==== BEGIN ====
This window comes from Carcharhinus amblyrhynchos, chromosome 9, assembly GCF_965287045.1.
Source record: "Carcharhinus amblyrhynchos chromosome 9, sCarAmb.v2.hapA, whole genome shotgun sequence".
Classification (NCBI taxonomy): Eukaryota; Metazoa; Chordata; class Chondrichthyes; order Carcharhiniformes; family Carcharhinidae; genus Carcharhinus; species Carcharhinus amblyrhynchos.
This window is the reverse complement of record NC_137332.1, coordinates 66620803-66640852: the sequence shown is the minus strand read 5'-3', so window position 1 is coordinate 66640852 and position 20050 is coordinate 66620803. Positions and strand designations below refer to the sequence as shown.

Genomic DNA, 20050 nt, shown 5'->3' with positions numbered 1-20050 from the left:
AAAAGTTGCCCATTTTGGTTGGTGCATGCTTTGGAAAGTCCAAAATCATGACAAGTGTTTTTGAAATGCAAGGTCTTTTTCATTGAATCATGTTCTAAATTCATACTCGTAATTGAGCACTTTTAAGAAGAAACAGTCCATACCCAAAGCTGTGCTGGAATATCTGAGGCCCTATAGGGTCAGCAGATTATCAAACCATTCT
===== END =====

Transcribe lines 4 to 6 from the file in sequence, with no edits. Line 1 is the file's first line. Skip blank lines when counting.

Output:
This window is the reverse complement of record NC_137332.1, coordinates 66620803-66640852: the sequence shown is the minus strand read 5'-3', so window position 1 is coordinate 66640852 and position 20050 is coordinate 66620803. Positions and strand designations below refer to the sequence as shown.

Genomic DNA, 20050 nt, shown 5'->3' with positions numbered 1-20050 from the left:
AAAAGTTGCCCATTTTGGTTGGTGCATGCTTTGGAAAGTCCAAAATCATGACAAGTGTTTTTGAAATGCAAGGTCTTTTTCATTGAATCATGTTCTAAATTCATACTCGTAATTGAGCACTTTTAAGAAGAAACAGTCCATACCCAAAGCTGTGCTGGAATATCTGAGGCCCTATAGGGTCAGCAGATTATCAAACCATTCT